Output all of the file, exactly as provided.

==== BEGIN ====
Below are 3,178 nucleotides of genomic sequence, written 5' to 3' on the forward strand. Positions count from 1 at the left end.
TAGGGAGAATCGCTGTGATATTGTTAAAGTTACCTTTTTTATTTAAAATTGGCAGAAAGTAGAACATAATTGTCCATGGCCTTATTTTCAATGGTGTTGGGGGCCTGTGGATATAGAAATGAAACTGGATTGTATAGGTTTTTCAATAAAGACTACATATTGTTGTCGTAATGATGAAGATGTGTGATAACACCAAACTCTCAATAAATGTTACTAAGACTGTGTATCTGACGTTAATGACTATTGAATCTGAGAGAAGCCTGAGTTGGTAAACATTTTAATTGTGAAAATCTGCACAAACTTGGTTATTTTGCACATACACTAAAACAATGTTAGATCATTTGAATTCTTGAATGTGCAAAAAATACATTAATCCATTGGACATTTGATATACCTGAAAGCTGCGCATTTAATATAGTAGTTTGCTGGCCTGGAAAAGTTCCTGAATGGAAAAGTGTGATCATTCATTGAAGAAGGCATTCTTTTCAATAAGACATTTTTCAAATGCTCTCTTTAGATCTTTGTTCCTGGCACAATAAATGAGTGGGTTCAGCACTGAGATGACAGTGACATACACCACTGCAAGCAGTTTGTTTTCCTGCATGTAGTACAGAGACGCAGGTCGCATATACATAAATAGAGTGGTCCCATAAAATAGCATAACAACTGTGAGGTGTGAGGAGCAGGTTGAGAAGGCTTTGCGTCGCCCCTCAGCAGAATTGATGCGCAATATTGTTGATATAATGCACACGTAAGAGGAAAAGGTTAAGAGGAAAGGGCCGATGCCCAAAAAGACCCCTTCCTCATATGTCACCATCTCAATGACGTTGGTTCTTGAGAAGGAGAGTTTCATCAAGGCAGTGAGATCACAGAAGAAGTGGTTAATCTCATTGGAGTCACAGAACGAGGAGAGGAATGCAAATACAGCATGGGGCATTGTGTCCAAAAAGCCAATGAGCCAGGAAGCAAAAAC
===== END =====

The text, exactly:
Below are 3,178 nucleotides of genomic sequence, written 5' to 3' on the forward strand. Positions count from 1 at the left end.
TAGGGAGAATCGCTGTGATATTGTTAAAGTTACCTTTTTTATTTAAAATTGGCAGAAAGTAGAACATAATTGTCCATGGCCTTATTTTCAATGGTGTTGGGGGCCTGTGGATATAGAAATGAAACTGGATTGTATAGGTTTTTCAATAAAGACTACATATTGTTGTCGTAATGATGAAGATGTGTGATAACACCAAACTCTCAATAAATGTTACTAAGACTGTGTATCTGACGTTAATGACTATTGAATCTGAGAGAAGCCTGAGTTGGTAAACATTTTAATTGTGAAAATCTGCACAAACTTGGTTATTTTGCACATACACTAAAACAATGTTAGATCATTTGAATTCTTGAATGTGCAAAAAATACATTAATCCATTGGACATTTGATATACCTGAAAGCTGCGCATTTAATATAGTAGTTTGCTGGCCTGGAAAAGTTCCTGAATGGAAAAGTGTGATCATTCATTGAAGAAGGCATTCTTTTCAATAAGACATTTTTCAAATGCTCTCTTTAGATCTTTGTTCCTGGCACAATAAATGAGTGGGTTCAGCACTGAGATGACAGTGACATACACCACTGCAAGCAGTTTGTTTTCCTGCATGTAGTACAGAGACGCAGGTCGCATATACATAAATAGAGTGGTCCCATAAAATAGCATAACAACTGTGAGGTGTGAGGAGCAGGTTGAGAAGGCTTTGCGTCGCCCCTCAGCAGAATTGATGCGCAATATTGTTGATATAATGCACACGTAAGAGGAAAAGGTTAAGAGGAAAGGGCCGATGCCCAAAAAGACCCCTTCCTCATATGTCACCATCTCAATGACGTTGGTTCTTGAGAAGGAGAGTTTCATCAAGGCAGTGAGATCACAGAAGAAGTGGTTAATCTCATTGGAGTCACAGAACGAGGAGAGGAATGCAAATACAGCATGGGGCATTGTGTCCAAAAAGCCAATGAGCCAGGAAGCAAAAAC